Science Socially Constructed

History 103S.002

Fall 2012
Section: 
002
Location: 
3104 DWINELLE
Day & Time: 
F 10-12P
Daniel Robert is a PhD candidate in American history/history of science & technology at UC Berkeley and is writing an environmental, technological, and political economic history of electrical power in California from 1879 to 1929.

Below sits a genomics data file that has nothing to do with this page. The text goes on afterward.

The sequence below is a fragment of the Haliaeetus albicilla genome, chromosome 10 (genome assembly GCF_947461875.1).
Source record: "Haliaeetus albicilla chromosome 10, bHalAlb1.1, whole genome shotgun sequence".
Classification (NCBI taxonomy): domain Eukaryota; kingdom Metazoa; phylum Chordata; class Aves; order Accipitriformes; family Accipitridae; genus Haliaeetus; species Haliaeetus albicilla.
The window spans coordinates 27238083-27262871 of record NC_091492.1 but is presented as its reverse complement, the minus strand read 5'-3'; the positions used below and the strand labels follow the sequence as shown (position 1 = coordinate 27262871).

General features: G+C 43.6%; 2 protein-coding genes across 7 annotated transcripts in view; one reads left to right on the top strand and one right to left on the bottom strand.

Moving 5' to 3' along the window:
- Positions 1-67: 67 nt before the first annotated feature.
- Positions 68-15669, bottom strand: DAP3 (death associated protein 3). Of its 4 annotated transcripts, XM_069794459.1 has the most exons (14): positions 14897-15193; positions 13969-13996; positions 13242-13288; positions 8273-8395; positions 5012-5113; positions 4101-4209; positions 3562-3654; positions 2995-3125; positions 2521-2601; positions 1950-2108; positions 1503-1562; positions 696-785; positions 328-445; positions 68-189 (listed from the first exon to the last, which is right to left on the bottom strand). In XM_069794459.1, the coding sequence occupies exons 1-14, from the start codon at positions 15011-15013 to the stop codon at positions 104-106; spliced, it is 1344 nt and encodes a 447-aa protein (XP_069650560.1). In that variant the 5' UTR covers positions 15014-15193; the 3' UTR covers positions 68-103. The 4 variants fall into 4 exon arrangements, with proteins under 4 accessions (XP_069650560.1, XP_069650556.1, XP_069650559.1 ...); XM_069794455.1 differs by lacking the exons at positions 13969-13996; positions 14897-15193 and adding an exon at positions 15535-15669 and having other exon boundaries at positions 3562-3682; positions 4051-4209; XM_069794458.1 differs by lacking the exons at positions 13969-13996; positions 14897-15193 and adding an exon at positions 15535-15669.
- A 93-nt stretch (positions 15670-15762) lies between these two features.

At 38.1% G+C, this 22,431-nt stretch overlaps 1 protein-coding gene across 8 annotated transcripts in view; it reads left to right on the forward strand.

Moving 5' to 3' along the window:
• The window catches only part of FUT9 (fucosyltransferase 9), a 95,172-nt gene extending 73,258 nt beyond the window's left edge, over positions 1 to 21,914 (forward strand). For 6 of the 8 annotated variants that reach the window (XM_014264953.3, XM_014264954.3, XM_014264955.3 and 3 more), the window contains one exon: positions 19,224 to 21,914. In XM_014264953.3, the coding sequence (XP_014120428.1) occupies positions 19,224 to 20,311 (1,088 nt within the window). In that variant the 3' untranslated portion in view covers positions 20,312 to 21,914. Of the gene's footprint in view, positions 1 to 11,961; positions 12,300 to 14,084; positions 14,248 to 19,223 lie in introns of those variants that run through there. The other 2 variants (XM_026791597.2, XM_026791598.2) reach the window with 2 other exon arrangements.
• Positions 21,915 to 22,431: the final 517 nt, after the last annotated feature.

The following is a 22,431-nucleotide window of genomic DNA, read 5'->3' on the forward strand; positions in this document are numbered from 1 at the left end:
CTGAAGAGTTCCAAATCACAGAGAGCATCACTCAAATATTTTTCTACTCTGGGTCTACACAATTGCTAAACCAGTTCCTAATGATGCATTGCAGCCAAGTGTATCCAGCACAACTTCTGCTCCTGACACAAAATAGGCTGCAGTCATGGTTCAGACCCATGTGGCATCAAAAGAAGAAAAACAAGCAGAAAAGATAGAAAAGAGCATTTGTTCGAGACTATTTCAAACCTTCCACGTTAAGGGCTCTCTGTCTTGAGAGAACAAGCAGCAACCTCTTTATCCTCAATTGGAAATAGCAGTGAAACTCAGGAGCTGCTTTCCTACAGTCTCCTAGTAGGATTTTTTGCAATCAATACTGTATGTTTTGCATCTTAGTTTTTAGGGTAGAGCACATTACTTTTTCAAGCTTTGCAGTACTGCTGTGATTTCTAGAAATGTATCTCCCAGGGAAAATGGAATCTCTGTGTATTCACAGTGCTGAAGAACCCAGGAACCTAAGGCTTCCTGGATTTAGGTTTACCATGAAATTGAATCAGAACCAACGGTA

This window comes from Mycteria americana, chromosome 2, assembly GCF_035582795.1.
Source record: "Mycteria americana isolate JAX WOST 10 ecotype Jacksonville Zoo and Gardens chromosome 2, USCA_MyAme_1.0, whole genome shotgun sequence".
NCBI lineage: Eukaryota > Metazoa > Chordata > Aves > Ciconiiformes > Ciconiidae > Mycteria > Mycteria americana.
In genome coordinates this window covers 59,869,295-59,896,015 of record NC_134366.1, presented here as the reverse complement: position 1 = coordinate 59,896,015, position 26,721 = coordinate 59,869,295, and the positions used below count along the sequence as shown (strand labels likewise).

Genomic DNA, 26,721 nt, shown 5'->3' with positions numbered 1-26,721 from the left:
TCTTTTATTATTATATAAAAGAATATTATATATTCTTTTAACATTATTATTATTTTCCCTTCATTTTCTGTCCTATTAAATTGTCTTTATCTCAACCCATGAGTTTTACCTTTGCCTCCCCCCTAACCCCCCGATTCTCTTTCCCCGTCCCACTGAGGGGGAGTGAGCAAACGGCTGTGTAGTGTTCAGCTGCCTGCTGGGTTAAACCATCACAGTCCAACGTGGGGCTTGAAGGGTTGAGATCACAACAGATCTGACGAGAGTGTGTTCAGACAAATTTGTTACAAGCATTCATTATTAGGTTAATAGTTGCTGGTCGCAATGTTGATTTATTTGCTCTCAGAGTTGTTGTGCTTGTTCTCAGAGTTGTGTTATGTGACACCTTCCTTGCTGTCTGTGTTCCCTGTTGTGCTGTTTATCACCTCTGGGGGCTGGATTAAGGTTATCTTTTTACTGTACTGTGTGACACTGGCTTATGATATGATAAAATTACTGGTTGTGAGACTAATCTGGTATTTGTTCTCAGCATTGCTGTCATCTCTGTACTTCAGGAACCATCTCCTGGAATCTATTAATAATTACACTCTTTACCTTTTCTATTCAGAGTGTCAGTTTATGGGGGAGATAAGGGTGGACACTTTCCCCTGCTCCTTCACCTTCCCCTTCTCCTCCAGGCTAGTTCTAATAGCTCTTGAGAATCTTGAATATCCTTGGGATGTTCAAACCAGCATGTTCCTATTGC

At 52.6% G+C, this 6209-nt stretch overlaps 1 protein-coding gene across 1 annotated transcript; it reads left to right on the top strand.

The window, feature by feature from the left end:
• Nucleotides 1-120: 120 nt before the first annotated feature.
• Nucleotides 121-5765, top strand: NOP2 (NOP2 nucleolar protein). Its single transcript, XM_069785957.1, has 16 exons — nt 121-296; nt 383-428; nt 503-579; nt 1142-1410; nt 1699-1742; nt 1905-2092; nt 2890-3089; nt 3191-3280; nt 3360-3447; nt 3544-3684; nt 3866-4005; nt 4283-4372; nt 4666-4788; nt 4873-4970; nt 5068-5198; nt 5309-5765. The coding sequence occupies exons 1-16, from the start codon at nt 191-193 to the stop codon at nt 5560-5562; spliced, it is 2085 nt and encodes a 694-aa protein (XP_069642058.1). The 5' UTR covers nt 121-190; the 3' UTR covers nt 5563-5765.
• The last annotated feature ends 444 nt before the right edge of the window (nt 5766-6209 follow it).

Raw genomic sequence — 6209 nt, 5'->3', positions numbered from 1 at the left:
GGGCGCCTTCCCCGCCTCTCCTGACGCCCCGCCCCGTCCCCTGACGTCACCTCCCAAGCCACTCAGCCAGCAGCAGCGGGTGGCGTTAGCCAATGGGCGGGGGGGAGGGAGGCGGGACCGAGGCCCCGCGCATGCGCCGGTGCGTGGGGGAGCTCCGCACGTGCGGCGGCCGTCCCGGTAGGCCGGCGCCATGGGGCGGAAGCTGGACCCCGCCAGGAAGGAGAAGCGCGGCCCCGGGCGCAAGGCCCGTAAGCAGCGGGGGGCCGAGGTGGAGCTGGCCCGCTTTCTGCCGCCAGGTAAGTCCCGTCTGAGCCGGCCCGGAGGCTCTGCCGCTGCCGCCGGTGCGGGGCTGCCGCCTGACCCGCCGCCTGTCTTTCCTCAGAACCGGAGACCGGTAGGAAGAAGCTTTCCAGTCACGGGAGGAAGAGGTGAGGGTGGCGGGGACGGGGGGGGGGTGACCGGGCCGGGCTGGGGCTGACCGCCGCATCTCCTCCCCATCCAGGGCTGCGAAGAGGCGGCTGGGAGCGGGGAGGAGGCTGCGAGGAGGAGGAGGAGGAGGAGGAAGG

Scientists and technologists from Archimedes to Zuckerberg have had an enormous influence on the societies of which they were a part. Yet, even as these individuals influenced society, they were also influenced by it and embedded within it. Through a study of the current historiography, this course will examine the links between scientists, technologists, and societies of the past and explore how science and technology—supposedly so objectively factual—can still be historicized as a social construct just like anything else. How have specific historical periods, with their religious, political, and economic aspects, affected the scientific claims and technological devices made during that period? How have these claims and devices been received, reconstituted, or rejected by other members of society, and why? By examining how historians of science and technology have answered these questions, students will develop the analytical and methodological techniques to apply to their own topics of interest. Like science and technology, readings will not be constrained by national boundaries, but will range across European, American, and colonial contexts. The time period covered will be wide-ranging but the theme consistent. Requirements include intellectual engagement with weekly readings, participation in discussion, and a final paper due at the end of the semester, which can be used to explore a 101 topic.